Kongming’s Archives: Presentation Standards

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Site Presentation Standards

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At Kongming’s Archives numerous standards have been set for the presentation of certain types of information.  By default certain changes are made to submitted work (with the absolute exception of game walkthroughs) in an effort to keep a level of consistency.  These details are listed below, and this page may be modified as changes are made or new actions worth noting are documented.


Kongming’s Archives is more than just my work on a Web site, the objective is and always has been to create a hub for the community to pool information, making it easily accessible to those who are interested. The contributing authors, translators, and compilers come from nationalities all around the world and speak different languages. This is apparent in the way they present their information (such as biographies), and is further complicated by common disagreements in our own English language.

The first rule of creating a comprehensive work is to make the reading consistent. The reader should know what to expect moving from document to document, and when this interest in consistency is broken, the viewer’s experience will be damaged as a result. For this reason, content submitted to the main areas of Kongming’s Archives is subjected to several Regular Expression queries to bring them up to the standards held here. These changes are applied to all biographies and inline submissions, but never to essays, walkthroughs, and rarely to fan fiction. Just what is changed? Well, that’s detailed below. Please keep in mind as a viewer that we are not saying there is a single correct way to present this information, this is merely how we handle it here in this project.

  1. AD is placed before dates, not after. Reason: AD, or anno domini, translates to ‘in the year of our Lord’. Thus, translated, your date will either be ‘in the year of our Lord, 222’, or ‘222, in the year of our Lord’. As the later makes no sense, we place it before hand, even though many professional writers do not follow suite. BC is always (properly) placed after the date. CE (Common Era) and BCE (Before Common Era), the religiously neutral equivalents of AD and BC, are not used here at Kongming’s Archives for accessibility related reasons (they are not understood by as wide an audience).
  2. Chinese text in Pinyin format, in some cases, is placed in italics. This excludes reign years and names. This is done instead of placing them in single quotes, but parenthesis are retained. For example, ‘li’ becomes li.
  3. Different ways of presenting names such as Xu Chu/Zhu and Liu Shan/Chan are found by those in the community. Occurrences of these names are changed to the common translation accepted here at the site, all of which are born of extensive research (i.e. Xu Zhu becomes Xu Chu, Liu Chan becomes Liu Shan).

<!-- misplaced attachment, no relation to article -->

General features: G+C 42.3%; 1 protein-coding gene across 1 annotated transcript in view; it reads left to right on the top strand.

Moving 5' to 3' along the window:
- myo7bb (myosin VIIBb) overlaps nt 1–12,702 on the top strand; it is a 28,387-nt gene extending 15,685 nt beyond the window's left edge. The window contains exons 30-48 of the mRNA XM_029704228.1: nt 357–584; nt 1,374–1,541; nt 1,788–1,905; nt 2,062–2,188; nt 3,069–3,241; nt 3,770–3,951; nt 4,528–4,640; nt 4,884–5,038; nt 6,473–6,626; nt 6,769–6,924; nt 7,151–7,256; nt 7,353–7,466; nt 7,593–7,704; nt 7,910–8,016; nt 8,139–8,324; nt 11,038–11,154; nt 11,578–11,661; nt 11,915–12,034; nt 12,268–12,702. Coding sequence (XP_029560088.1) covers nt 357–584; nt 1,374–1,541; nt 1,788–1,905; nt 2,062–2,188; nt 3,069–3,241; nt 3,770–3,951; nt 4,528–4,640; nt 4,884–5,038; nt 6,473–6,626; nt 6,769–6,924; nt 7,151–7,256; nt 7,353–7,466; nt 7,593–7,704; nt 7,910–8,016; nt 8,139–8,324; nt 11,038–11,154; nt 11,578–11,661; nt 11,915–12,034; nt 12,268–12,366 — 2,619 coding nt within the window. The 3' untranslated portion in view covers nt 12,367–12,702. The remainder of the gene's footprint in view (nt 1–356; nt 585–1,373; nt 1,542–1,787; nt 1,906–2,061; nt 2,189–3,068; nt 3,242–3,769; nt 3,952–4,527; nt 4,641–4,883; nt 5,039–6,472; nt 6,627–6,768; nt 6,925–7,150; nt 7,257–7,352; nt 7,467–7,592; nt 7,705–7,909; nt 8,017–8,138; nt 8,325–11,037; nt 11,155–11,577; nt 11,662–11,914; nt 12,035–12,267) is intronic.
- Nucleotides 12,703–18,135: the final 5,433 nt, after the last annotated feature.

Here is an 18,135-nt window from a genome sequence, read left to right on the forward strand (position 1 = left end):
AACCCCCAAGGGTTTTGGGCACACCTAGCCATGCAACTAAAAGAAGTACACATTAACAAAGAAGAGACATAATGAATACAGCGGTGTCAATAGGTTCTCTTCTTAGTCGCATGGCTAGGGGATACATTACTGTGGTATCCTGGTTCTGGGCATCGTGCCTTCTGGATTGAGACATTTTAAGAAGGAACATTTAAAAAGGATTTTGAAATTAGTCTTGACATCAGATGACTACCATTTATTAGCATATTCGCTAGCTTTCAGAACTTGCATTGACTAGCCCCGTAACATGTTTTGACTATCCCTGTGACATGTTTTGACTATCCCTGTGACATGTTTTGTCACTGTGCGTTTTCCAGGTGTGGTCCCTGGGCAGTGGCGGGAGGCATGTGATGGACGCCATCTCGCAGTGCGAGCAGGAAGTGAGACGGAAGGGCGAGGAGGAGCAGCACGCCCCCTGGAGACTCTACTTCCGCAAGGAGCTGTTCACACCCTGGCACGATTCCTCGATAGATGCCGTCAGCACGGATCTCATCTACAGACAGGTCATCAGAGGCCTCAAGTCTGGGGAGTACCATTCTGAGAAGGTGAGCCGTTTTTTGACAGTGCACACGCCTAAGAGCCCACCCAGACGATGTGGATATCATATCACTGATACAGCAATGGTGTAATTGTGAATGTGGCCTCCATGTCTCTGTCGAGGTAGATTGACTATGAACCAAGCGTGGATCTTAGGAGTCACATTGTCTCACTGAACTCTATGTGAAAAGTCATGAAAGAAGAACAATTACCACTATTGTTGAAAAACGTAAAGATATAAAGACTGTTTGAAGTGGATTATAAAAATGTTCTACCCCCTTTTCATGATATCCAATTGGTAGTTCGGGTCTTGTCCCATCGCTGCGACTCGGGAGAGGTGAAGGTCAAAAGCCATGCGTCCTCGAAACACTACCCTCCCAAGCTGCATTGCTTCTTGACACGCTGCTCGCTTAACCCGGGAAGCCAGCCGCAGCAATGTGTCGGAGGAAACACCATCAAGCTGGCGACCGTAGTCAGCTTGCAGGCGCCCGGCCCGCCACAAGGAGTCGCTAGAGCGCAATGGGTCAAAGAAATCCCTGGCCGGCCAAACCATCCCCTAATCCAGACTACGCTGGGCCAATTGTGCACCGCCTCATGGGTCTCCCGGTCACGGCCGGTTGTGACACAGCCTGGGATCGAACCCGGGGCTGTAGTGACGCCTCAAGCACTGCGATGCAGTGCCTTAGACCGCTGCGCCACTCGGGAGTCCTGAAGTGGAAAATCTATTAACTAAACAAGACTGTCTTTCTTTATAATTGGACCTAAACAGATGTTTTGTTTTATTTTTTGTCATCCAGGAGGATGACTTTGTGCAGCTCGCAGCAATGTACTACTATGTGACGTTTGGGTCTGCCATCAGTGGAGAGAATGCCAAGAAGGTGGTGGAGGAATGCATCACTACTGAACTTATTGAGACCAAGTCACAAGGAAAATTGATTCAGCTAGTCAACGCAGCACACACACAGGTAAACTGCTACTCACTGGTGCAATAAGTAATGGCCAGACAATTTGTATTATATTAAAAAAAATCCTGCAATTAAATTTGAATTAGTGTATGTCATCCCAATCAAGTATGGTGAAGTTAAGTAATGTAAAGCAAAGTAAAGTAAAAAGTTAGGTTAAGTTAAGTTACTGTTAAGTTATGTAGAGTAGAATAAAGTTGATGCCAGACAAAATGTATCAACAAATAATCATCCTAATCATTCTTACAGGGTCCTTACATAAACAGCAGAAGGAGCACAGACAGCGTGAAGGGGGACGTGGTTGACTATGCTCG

4. Style names are presented as a single word (Kongming) instead of as two words, or a single word with mid-capitalization (e.g. Kong Ming or KongMing). Again, we do not feel this is the only way to present it, but instead we change it only to remain consistent with site display. The same may take place with barbarian names (Shamoke instead of Shamo Ke) and book names (Sanguozhi or Sanguo yanyi instead of San Guo Zhi and San Guo Yan Yi).
  5. The first line of a biography will be frequently changed to ‘Officer Name, styled Officerstyle,’ in keeping with the standards found across the site. The style will be included here if it was not in the original text. There are numerous ways to handle this, and other alternatives to the word ‘style’, which we admit isn’t the best term for the officer’s zi, but this is the term we’ve settled on here at Kongming’s Archives.
  6. The general format of submitted works will be adapted to the site’s templates. If the Hanzi of an officer name are listed after their lifespan, for example, we will reverse it to fit with the site’s standard presentation.
  7. The site is presented in American English, and direct page content is always converted to American English. However, all submitted texts and guides (such as Lady Wu’s Wade-Gilles guide) are not modified to respect the different variations of English. Essentially, when you’re reading a biography and see a word like ‘valour’ instead of ‘valor’, this is the reason why. It is not a spelling error, it is an instance of International English.
  8. Note references and presentation are altered in all biographies to suite the standard used at this site. For example, if the original biography identifies a translator note with ‘<3>’, then lists the note at the bottom in the form of ‘<3> Translator Note:’ it will be changed to ‘(III)’ with ‘III:’ appearing in the next paragraph as found regularly in the current biography standard.
  9. Common grammar and spelling mistakes are corrected assuming the work isn’t rejected for this reason (e.g. ‘it’s’ when used as a possessive of ‘it’ is changed to ‘its’ because ‘it’s’ is only used for ‘it is’). Similarly, use of brackets ([]) and parenthesis will be corrected (parenthesis provide new information, brackets are used specifically for injecting information).

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March 7, 2014